The first thing Sheila Haas noticed when she checked into an apartment hotel in Los Angeles recently was the smell: a sweet, metallic fragrance wafting through her room. “It triggered an asthma attack,” she says.
Complaints to the management were met with a shrug. Too bad, a representative told her, “but you didn’t pay for a fragrance-free room.”
“We had to stay elsewhere,” says Haas, who lives in Boynton Beach, Fla.
It’s not your imagination. Something smells at an increasing number of hotels. And while it’s sometimes unbearable for guests with fragrance sensitivities, like me, or asthma, like Haas, the motive behind “scenting” is sweet — or so they say.
• The Four Seasons Hotel Chicago’s signature scent blends local violets, water lilies and clean citrus with hints of cedarwood for “an unforgettable finish that greets guests upon arrival,” says Carly Fowler, an account manager at Air Aroma, a company that supplies the trademark fragrances.
• At the Hotel Irvine in southern California, “we gently pump a pleasant scent of watery green floral notes of jasmine and lily, mixed with creamy oriental floral nuances and a touch of musk, amber, sheer woods and vanilla into our public spaces,” general manager Jeroen Quint says.
• The Sheraton Carlsbad Resort & Spa infuses its air with fig, bergamot, jasmine and freesia, “to convey a sense of belonging,” says Tina Hingle, the hotel’s marketing manager. The right scent, she adds, “can evoke warm memories, relax the body and calm the brain. Controlled use of scent can create a desirable and inviting atmosphere.”
How many hotels are engaged in environmental fragrancing? No one knows for certain. “Numerous hotels, from hotel chains to boutique hotels, are currently scenting,” says Lior Azachi, the head of business development for Bioluxal, a scent provider. For example, all of the Holiday Inns worldwide are using the same scent in their hotel lobbies. In the United States, there are at least 1,000 properties that smell exactly the same.
A more interesting question: Why are hotels pumping smells into common areas, and even rooms? Guests at the Las Vegas Hilton spent 50% more time playing slot machines when the air around them was doused with a floral scent, according to Haha Lung and Christopher Prowant’s book Mental Dominance. A Washington State University study found that exposing shoppers to an orange scent prompted them to spend 20% more than they otherwise would have.
Of course, the explanation could be even simpler: The scent might be covering up another smell — one that would drive guests away.
Hotels assure me that’s not the case. At The Renwick and The Gregory, two New York boutique hotels, the introduction of scents by an artisan producer in Brooklyn called Apotheke, was done for the benefit of the guest. “It’s not an effort to cover up existing smells, but rather a way to curate an elevated connection to the property and enhance our one-of-a-kind travel experience,” hotel spokesman David Watsky says. The properties even sell candles with the signature scent, called “woods” and “tobacco.”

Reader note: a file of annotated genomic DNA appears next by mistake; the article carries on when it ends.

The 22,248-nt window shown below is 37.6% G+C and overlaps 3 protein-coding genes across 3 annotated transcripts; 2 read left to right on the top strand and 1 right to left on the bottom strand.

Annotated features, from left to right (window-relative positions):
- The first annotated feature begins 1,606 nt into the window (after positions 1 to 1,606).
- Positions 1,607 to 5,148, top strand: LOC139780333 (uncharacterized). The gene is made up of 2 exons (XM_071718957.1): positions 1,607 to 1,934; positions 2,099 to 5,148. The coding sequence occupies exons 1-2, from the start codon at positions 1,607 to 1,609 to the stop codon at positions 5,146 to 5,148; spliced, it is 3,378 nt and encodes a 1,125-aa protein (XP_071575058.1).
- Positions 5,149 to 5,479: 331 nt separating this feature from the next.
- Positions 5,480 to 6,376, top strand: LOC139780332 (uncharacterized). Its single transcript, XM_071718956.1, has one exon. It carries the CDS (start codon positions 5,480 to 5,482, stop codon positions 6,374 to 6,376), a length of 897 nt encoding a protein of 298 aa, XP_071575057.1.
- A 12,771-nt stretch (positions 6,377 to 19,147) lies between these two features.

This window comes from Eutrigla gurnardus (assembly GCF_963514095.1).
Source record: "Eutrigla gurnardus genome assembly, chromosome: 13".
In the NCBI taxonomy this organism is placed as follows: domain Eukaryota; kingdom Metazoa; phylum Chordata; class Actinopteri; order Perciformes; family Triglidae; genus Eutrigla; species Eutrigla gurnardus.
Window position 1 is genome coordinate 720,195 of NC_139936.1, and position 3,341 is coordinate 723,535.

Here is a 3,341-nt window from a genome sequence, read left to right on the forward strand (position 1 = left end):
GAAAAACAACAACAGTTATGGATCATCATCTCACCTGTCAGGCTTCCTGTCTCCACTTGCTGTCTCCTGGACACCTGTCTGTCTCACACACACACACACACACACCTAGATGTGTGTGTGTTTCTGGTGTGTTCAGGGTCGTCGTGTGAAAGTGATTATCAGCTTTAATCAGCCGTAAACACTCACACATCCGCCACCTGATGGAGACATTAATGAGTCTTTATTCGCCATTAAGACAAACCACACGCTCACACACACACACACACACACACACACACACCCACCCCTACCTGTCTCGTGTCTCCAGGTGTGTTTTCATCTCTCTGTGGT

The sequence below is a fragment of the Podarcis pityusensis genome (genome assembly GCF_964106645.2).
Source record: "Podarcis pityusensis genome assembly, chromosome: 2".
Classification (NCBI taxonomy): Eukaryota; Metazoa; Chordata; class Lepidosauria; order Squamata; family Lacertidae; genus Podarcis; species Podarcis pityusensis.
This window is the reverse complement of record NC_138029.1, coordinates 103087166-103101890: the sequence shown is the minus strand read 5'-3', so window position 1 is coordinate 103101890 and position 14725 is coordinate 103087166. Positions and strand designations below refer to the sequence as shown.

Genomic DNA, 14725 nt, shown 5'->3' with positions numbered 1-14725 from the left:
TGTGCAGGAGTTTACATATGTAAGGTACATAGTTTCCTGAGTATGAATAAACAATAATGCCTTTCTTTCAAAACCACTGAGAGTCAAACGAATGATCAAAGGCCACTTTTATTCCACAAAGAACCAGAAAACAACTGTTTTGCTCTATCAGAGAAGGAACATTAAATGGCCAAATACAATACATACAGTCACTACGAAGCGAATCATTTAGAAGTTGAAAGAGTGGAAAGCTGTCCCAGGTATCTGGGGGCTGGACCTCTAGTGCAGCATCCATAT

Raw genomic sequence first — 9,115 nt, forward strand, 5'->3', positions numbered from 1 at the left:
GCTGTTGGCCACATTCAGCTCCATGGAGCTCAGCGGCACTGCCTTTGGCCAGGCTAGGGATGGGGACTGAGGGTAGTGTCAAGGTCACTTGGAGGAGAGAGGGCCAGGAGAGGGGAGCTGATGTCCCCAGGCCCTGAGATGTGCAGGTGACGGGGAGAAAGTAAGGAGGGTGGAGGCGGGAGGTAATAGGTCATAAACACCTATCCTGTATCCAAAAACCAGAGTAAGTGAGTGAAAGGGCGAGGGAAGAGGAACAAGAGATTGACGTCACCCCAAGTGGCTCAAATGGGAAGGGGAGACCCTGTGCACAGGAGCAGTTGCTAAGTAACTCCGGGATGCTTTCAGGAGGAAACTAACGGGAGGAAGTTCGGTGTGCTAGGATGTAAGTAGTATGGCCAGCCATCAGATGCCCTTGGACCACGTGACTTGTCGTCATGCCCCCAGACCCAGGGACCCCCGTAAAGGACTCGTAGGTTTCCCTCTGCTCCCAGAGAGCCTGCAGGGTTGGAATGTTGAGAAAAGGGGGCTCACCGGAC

But guests are skeptical. “I’m often overwhelmed by the scents that are present in my hotel rooms,” says Sally Dreyer, a retired kindergarten teacher from Indianapolis. “Some smell like floral sprays and in some hotels the scents seem to be in the ventilation system. These give me headaches and congestion. Why do hotels think we want these odors?”
Patricia Abreu, a pianist from Boston who suffers from allergies, says she finds it “odd” that hotels infuse their properties with artificial smells. She wonders if they may be “opening themselves up to potential lawsuits, not just from unsuspecting customers, but especially from employees who will have constant exposure.”
To these guests, the smells are suspicious. It seems as if the hotel is hiding something. But the truth about smells is a little more complicated. Yes, some scents are meant to conceal a less pleasant odor, but they also make you lower your guard and buy more.
And for some guests, that really stinks.
What to do about hotel smells
• Go hypoallergenic. Stay with a hotel that offers hypoallergenic rooms, which are not scented. Most of the major chains, including Hyatt, Hilton, Marriott, Sheraton and Fairmont, now offer no-smell quarters.
• If you smell something, say something. Some hotels pump smells into every part of the property. If you’re sensitive to scents, don’t wait until you’re halfway through your visit to complain.
• Fumigate your own room. If all else fails, open a window, or find the source of the smell and stop it. At a vacation rental in Hilton Head, S.C., the culprits were a series of overactive plug-ins, which were easily disabled. Note: You may want to check with the property before tampering with its smells.